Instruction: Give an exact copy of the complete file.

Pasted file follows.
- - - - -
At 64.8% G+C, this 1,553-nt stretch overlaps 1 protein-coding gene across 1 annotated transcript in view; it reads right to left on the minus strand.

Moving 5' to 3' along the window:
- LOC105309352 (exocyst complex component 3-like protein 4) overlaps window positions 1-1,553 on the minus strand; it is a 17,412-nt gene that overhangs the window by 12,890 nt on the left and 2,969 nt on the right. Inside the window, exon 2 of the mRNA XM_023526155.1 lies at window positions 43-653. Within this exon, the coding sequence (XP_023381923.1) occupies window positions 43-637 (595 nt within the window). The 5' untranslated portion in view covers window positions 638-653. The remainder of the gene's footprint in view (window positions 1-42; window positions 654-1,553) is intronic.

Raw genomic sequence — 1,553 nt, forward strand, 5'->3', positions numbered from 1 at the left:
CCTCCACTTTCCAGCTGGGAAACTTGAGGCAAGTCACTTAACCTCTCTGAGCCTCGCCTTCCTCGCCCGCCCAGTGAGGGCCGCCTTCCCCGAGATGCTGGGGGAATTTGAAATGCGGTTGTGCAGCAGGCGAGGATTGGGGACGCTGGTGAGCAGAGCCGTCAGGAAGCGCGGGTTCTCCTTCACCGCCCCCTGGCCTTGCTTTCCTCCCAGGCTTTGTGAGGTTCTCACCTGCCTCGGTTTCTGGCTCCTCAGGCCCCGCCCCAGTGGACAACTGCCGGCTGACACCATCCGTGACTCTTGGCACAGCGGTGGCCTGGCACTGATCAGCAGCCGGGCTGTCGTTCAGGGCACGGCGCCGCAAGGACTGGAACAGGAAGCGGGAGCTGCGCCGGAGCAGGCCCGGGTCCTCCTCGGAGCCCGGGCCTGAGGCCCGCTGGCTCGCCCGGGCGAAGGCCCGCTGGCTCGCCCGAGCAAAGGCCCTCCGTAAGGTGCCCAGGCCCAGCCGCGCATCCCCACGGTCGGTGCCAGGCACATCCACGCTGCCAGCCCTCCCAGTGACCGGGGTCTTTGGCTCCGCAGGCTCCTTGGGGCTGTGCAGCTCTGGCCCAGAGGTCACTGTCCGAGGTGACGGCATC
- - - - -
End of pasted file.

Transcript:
At 64.8% G+C, this 1,553-nt stretch overlaps 1 protein-coding gene across 1 annotated transcript in view; it reads right to left on the minus strand.

Moving 5' to 3' along the window:
- LOC105309352 (exocyst complex component 3-like protein 4) overlaps window positions 1-1,553 on the minus strand; it is a 17,412-nt gene that overhangs the window by 12,890 nt on the left and 2,969 nt on the right. Inside the window, exon 2 of the mRNA XM_023526155.1 lies at window positions 43-653. Within this exon, the coding sequence (XP_023381923.1) occupies window positions 43-637 (595 nt within the window). The 5' untranslated portion in view covers window positions 638-653. The remainder of the gene's footprint in view (window positions 1-42; window positions 654-1,553) is intronic.

Raw genomic sequence — 1,553 nt, forward strand, 5'->3', positions numbered from 1 at the left:
CCTCCACTTTCCAGCTGGGAAACTTGAGGCAAGTCACTTAACCTCTCTGAGCCTCGCCTTCCTCGCCCGCCCAGTGAGGGCCGCCTTCCCCGAGATGCTGGGGGAATTTGAAATGCGGTTGTGCAGCAGGCGAGGATTGGGGACGCTGGTGAGCAGAGCCGTCAGGAAGCGCGGGTTCTCCTTCACCGCCCCCTGGCCTTGCTTTCCTCCCAGGCTTTGTGAGGTTCTCACCTGCCTCGGTTTCTGGCTCCTCAGGCCCCGCCCCAGTGGACAACTGCCGGCTGACACCATCCGTGACTCTTGGCACAGCGGTGGCCTGGCACTGATCAGCAGCCGGGCTGTCGTTCAGGGCACGGCGCCGCAAGGACTGGAACAGGAAGCGGGAGCTGCGCCGGAGCAGGCCCGGGTCCTCCTCGGAGCCCGGGCCTGAGGCCCGCTGGCTCGCCCGGGCGAAGGCCCGCTGGCTCGCCCGAGCAAAGGCCCTCCGTAAGGTGCCCAGGCCCAGCCGCGCATCCCCACGGTCGGTGCCAGGCACATCCACGCTGCCAGCCCTCCCAGTGACCGGGGTCTTTGGCTCCGCAGGCTCCTTGGGGCTGTGCAGCTCTGGCCCAGAGGTCACTGTCCGAGGTGACGGCATC